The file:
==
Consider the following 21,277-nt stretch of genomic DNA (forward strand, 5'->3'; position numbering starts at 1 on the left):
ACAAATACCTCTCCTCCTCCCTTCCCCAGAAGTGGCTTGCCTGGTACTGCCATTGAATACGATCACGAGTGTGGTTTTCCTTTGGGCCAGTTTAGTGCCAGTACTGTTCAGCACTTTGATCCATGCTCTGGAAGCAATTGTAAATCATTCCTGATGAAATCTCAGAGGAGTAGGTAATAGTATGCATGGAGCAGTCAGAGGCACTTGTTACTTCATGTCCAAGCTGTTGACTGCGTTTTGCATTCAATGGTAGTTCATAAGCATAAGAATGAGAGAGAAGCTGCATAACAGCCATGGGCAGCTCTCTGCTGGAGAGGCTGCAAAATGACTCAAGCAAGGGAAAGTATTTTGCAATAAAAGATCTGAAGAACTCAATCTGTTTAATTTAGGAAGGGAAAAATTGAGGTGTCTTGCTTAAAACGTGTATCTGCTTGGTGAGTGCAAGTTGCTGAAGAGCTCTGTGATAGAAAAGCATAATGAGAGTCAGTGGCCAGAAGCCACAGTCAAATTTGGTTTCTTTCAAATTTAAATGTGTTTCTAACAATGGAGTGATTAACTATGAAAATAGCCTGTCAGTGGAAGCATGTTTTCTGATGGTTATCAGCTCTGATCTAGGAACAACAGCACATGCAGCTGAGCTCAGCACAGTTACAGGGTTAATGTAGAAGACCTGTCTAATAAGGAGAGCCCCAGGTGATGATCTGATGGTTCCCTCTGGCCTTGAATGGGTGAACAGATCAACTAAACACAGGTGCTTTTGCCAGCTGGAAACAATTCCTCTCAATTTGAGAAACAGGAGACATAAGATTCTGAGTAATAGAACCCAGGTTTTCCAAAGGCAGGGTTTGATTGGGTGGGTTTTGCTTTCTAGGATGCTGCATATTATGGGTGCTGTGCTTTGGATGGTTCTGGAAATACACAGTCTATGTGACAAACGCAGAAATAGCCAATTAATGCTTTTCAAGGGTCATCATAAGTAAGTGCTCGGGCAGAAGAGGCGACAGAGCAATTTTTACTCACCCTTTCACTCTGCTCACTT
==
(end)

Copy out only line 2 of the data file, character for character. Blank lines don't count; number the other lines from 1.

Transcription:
ACAAATACCTCTCCTCCTCCCTTCCCCAGAAGTGGCTTGCCTGGTACTGCCATTGAATACGATCACGAGTGTGGTTTTCCTTTGGGCCAGTTTAGTGCCAGTACTGTTCAGCACTTTGATCCATGCTCTGGAAGCAATTGTAAATCATTCCTGATGAAATCTCAGAGGAGTAGGTAATAGTATGCATGGAGCAGTCAGAGGCACTTGTTACTTCATGTCCAAGCTGTTGACTGCGTTTTGCATTCAATGGTAGTTCATAAGCATAAGAATGAGAGAGAAGCTGCATAACAGCCATGGGCAGCTCTCTGCTGGAGAGGCTGCAAAATGACTCAAGCAAGGGAAAGTATTTTGCAATAAAAGATCTGAAGAACTCAATCTGTTTAATTTAGGAAGGGAAAAATTGAGGTGTCTTGCTTAAAACGTGTATCTGCTTGGTGAGTGCAAGTTGCTGAAGAGCTCTGTGATAGAAAAGCATAATGAGAGTCAGTGGCCAGAAGCCACAGTCAAATTTGGTTTCTTTCAAATTTAAATGTGTTTCTAACAATGGAGTGATTAACTATGAAAATAGCCTGTCAGTGGAAGCATGTTTTCTGATGGTTATCAGCTCTGATCTAGGAACAACAGCACATGCAGCTGAGCTCAGCACAGTTACAGGGTTAATGTAGAAGACCTGTCTAATAAGGAGAGCCCCAGGTGATGATCTGATGGTTCCCTCTGGCCTTGAATGGGTGAACAGATCAACTAAACACAGGTGCTTTTGCCAGCTGGAAACAATTCCTCTCAATTTGAGAAACAGGAGACATAAGATTCTGAGTAATAGAACCCAGGTTTTCCAAAGGCAGGGTTTGATTGGGTGGGTTTTGCTTTCTAGGATGCTGCATATTATGGGTGCTGTGCTTTGGATGGTTCTGGAAATACACAGTCTATGTGACAAACGCAGAAATAGCCAATTAATGCTTTTCAAGGGTCATCATAAGTAAGTGCTCGGGCAGAAGAGGCGACAGAGCAATTTTTACTCACCCTTTCACTCTGCTCACTT